Bank of America earnings surge as legal woes ease
Bank of America has reported a profit of $2.5bn (£1.6bn) in the July-September period, compared to $340m a year earlier.
However, the earnings still missed analyst expectations, as US mortgage sales declined.
But the bank, once mired in legal woes relating to its behaviour during the financial crises, has seen its litigation costs fall.
It reported legal expenses of $1.1bn, down from $1.6bn last year.
Chief executive Brian Moynihan has worked hard to trim the bank's size and mitigate its litigation costs, most of which stem from Bank of America's 2008 acquisition of troubled lender Countrywide Financial Services. The acquisition has cost the bank nearly $50bn.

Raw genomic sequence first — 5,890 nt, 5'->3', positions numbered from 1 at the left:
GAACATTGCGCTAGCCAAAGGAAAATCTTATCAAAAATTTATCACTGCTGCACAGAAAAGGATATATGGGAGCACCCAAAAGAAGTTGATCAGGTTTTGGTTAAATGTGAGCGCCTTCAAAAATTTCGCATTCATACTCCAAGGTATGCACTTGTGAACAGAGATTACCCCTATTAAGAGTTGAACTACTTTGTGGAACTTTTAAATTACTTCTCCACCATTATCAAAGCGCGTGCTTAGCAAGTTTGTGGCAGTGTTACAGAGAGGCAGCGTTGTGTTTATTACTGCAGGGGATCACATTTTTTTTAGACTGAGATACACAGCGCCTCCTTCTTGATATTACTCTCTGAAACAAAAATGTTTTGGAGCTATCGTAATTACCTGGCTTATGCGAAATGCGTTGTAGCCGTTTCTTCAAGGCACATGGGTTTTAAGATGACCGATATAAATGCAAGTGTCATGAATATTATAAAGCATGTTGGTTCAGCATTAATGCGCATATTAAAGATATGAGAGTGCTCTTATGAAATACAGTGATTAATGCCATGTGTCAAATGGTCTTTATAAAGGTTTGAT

To get back to profitability, the bank has cut costs and jobs since a change in management in 2010.
While this has certainly helped to increase profit, the bank has still been hurt by a sluggish US economy, decreased trading profits, and a decline in the number of homes refinancing.
However, indications that the US Federal Reserve will continue its extraordinary efforts to prop up the US economy and keep interest rates low may help the bank in the coming quarters.
In a statement, Mr Moynihan said: "The economy and business climate will improve even more quickly as conditions normalise and we are well positioned to benefit from that."
Bank of America's shares rose on the news.